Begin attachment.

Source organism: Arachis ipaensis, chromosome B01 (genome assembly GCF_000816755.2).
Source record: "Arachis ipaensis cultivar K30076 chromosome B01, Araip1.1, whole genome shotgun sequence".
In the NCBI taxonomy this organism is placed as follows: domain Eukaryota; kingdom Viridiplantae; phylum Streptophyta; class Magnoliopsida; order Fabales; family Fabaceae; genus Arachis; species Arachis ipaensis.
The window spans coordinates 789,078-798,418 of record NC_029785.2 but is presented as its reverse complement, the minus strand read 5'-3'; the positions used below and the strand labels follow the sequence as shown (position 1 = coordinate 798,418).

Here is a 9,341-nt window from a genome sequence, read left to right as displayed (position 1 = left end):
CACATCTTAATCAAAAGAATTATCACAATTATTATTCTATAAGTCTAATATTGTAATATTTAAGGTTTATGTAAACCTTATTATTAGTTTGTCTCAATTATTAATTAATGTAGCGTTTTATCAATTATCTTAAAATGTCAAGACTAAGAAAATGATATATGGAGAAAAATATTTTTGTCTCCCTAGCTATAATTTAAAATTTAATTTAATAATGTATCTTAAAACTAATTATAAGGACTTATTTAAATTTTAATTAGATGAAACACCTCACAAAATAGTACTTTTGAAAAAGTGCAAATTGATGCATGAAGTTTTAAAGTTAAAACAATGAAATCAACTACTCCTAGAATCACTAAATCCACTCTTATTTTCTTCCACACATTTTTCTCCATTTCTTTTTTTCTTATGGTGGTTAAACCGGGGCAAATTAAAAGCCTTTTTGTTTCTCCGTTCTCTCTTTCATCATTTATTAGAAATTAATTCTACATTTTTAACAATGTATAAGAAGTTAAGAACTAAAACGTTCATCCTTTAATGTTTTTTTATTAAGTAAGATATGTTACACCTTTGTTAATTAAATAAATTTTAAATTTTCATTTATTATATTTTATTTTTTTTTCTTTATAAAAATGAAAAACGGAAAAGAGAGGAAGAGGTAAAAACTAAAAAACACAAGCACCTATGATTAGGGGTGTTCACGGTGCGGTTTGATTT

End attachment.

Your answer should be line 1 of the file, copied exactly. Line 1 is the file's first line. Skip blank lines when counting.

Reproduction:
Source organism: Arachis ipaensis, chromosome B01 (genome assembly GCF_000816755.2).